Elbow Hygroma in Dogs

great dane hanging out

Capuski/Getty Images

For any dog owner, finding a growth on your pet can be alarming. This is certainly true if your large-breed dog develops a growth on their elbow that continues to grow and feels firmer over time. In this instance, while a vet visit is warranted to assess the growth and determine whether it is something cosmetic or something more serious, this new growth is likely a type non-cancerous growth called an elbow hygroma.

What Is an Elbow Hygroma?

An elbow hygroma is a fluid-filled growth that occurs over the elbow joint. It is more commonly seen in short-haired, large breed dogs such as Labrador retrievers, German shepherds, mastiffs, and Great Danes. It starts as a small, soft, and moveable mass but over time it can get quite large and feel hard. Elbow hygromas are non-painful and can occur over any bony prominence or pressure point, including the 'sit bones' of the hip and/or hock ('ankle') joint, but it is most often seen over the elbow.

Signs of Elbow Hygromas in Dogs

Elbow hygromas look like a soft swelling filled with fluid (usually yellow to red in color) over a bony part or pressure point on a dog's body. They can grow to about two inches in diameter. Your dog will likely not show any signs of illness or discomfort. When infected, a hygroma may be painful and warm to the touch.

Causes of Elbow Hygromas

Elbow hygromas arise when large and giant breed dogs repeatedly and frequently lay on hard surfaces, such as hardwood, tile, or concrete. An inflammatory response in the tissue under the skin over the elbow joint can occur and the body tries to protect the area by encapsulating it with fluid to cushion the joint. Over time, with repeated trauma from the dog simply resting on his/her elbows, this fluid-filled capsule will continue to grow. This is because as the body's inflammatory response works to cushion the area itself, it can actually add even more pressure to the area, which causes the body to up its inflammatory response, which brings more fluid to the area.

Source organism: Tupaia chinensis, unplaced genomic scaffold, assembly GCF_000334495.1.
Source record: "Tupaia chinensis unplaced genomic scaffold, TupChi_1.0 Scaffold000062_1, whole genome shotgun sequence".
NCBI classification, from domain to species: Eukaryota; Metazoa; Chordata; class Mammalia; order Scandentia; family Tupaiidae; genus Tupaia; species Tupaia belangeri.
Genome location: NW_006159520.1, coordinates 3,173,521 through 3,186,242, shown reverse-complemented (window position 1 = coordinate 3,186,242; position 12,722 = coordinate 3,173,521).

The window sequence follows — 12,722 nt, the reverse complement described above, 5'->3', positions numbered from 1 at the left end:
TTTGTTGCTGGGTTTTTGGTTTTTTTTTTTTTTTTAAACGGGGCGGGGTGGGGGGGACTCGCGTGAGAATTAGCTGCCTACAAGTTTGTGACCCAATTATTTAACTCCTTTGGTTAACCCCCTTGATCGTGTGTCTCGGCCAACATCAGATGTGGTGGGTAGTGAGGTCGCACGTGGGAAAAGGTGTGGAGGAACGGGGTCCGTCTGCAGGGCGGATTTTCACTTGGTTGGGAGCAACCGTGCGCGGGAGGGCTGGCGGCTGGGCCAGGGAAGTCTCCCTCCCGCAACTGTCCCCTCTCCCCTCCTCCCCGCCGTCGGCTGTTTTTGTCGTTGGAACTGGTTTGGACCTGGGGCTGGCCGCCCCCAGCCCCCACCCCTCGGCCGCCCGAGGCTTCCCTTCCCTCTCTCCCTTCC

It is an unfortunate catch-22 that the body's built in safe guard can actually cause the condition to worsen. While a hygroma, regardless of size, is non-painful, if allowed to become large enough to the point of ulceration and abscessing, your dog may experience pain and discomfort. 


When caught while still small, simply adding soft, padded bedding (comforters, egg-crate foam mattress toppers, etc.) to your dog's favorite resting spots may be the only thing that needs to be done. If a hygroma is small enough, adding padding to relieve pressure may not only stop the progression of the hygroma, it may allow for the regression of it as well. Cold-laser therapy can also help bring down the inflammation. There are also braces and elbow pads, some custom-made, through companies like Dog Leggs, Balto Orthopedic Braces for Pets, and Ortho Pets that can help prevent the progression and abscessation of hygromas. Ask your vet if you think you dog could benefit from a brace and what their recommendation would be. 

If your dog's hygroma grows to a size that is not manageable through more conservative treatment methods, draining the fluid off and/or surgical removal of the hygroma may be the best option for him/her. It should be noted, though, that draining, and removal do not guarantee that the hygroma won't recur. Steps to increase padded and cushioned resting areas must be taken to ensure that another hygroma won't pop up in an area where one was just removed. Given that hygromas form on pressure points, if your dog's hygroma is surgically removed, adding cushioning and padding to their resting areas will also help to prevent any complications during recovery, such as infections and opening of the incision. 

While small and uncomplicated by secondary infections, hygromas can be very easily treated and reduced. As it gets larger, though, the risks of complications while treating can go up. Catching a hygroma early, before it can become complicated and require more invasive treatments like draining and surgery, can be key in an easy recovery. If you notice a growth on your dog, no matter how small or inconsequential it may seem to you, scheduling an appointment with your vet could make the difference in a simple change in your pet's routine versus an invasive surgery with the potential for a long recovery period.